Students, Hurricanes, and Anime

It was a busy week and became an insane weekend. As I tried to adjust my teaching methods to a new method, I realized the process method had some flaws. Biggest one is I need logins for all of the students before we can begin the process. So lecture time again. I should have the logins by the time classes begin again, Tuesday?
Thursday I went into work at the Hilton and realized the Anime convention was there, Mecha Con. I had forgotten when it was. Torn between being at work and dealing with the “chaos” that may erupt and the want to go upstairs and join in the celebration, I patiently waited for time to sneak up and see what was happening. Thursday and Friday was lackluster in events and participants. It disappointed me because it would be interesting for Lafayette to be the host of a large yearly convention of this kind.
Now here is where the fun begins.
Friday night, Amanda’s mother calls me worried about the hurricane. It was still in the gulf and hadnt started its turn north. I was not worried. Plus it was a category 2. Saturday morning I went into work to find the panic had started. The hotel was filling up with oil rig crews as the hurricane went deeper into the gulf. We shot from -20 rooms when I arrived to +10 rooms and everywhere between. Also, the attendance to the MechaCon went through the roof, which meant I was constantly answering questions that bordered on the inane. The Hilton had a large convention coming in Monday, so we were again sold out. Because of the monday convention, which we knew would be cancelled, we were stuck with telling every caller that we were sold out. It was extremely busy. I didnt leave the desk and didnt get a chance to see the convention. Sunday’s mess made me reminescent of Saturday’s pace.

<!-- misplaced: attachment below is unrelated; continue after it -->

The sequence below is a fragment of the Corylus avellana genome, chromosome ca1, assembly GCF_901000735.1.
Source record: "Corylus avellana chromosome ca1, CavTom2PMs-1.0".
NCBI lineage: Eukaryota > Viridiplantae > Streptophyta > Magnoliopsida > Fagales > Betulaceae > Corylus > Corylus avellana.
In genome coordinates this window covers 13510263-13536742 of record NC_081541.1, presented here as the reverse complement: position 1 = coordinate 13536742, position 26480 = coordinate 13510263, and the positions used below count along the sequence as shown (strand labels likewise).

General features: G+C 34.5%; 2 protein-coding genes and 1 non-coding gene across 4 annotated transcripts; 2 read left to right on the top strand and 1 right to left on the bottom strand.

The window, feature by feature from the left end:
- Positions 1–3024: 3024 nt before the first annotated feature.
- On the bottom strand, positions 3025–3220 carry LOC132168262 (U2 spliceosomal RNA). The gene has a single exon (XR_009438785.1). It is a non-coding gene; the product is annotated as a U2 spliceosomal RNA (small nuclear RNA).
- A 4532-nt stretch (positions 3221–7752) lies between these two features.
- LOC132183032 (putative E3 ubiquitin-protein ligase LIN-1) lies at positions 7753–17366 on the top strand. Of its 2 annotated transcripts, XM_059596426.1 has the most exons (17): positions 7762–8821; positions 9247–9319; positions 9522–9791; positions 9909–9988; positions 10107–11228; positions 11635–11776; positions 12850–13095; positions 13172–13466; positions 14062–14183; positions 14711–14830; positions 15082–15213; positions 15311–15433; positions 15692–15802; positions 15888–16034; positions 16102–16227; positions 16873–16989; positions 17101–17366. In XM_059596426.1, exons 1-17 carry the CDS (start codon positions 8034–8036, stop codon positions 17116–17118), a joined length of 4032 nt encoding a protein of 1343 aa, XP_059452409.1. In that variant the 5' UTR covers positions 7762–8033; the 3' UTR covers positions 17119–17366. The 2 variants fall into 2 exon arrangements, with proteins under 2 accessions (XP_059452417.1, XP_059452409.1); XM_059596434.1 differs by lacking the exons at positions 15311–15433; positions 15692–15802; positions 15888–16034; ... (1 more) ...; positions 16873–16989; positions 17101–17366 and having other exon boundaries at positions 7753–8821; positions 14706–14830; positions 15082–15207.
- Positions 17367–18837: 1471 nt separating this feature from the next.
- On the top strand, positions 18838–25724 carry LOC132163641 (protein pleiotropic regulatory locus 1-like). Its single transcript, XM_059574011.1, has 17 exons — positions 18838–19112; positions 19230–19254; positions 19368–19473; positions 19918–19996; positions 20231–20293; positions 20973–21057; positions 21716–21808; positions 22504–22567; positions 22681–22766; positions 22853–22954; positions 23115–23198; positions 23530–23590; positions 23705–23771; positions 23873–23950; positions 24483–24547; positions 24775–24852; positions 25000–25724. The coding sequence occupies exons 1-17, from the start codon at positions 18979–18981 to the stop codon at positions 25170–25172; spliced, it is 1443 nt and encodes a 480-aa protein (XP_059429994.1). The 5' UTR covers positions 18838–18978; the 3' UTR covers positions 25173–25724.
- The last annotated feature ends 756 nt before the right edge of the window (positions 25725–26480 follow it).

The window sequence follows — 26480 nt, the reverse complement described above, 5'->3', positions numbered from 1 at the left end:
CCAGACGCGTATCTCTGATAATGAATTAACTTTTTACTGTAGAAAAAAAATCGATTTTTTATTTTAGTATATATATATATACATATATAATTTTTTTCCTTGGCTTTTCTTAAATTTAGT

I walked in with a line of about 30 oilfield worker waiting to be served. To help smooth things out, the intelligent NA’s thought it was a good idea to only push the reservations instead of assigning rooms, checking them in, and then making keys for them. Because of their wonderful minds, we spent 30 mins sorting oil field workers into rooms they shouldnt have been in: king rooms, since there were two per room; murphy bed rooms, since these were big guys; and our whirlpool suites, this one should be self explanatory. It was a chaotic start of what would become an insane day. Also the NA decided she had to finish her daily downstairs which left us without the aid of a computer next to the phone. This may not be a big problem most of the time, but we were receiving anywhere from 10-15 calls a minute asking if we had rooms. It took all three of us to keep the phones answered, but for 3 hours we all had to use the same phone to do this. This meant we had to transfer calls to separate phones. Because of the mess caused by the NA, it caused more problems than it needed.
Also along with the group of oilfield workers, people were starting to arrive asking to check in to rooms that wouldnt be ready for 8 hours. It became a madhouse. As the three desk clerks tried to accomodate everyone, already inhouse guests, arriving guests, the costumed convention attendees; we barely kept pace with the rushing, panicked, desparate crowd. Luckily the GM was on duty, this meant that I could get the answers for any question I had, since he had the last say. Although he wasnt happy to have picked this weekend to be the MOD, he proved to me that he deserves the position of a GM. His speed at making decisions and adjusting the system to open or close new reservations kept a few steps ahead of the crowd. There were times we both joked about how we wished we would have not been there. Typical conversation (happened once every 15 minutes when I had enough problems to need his attention):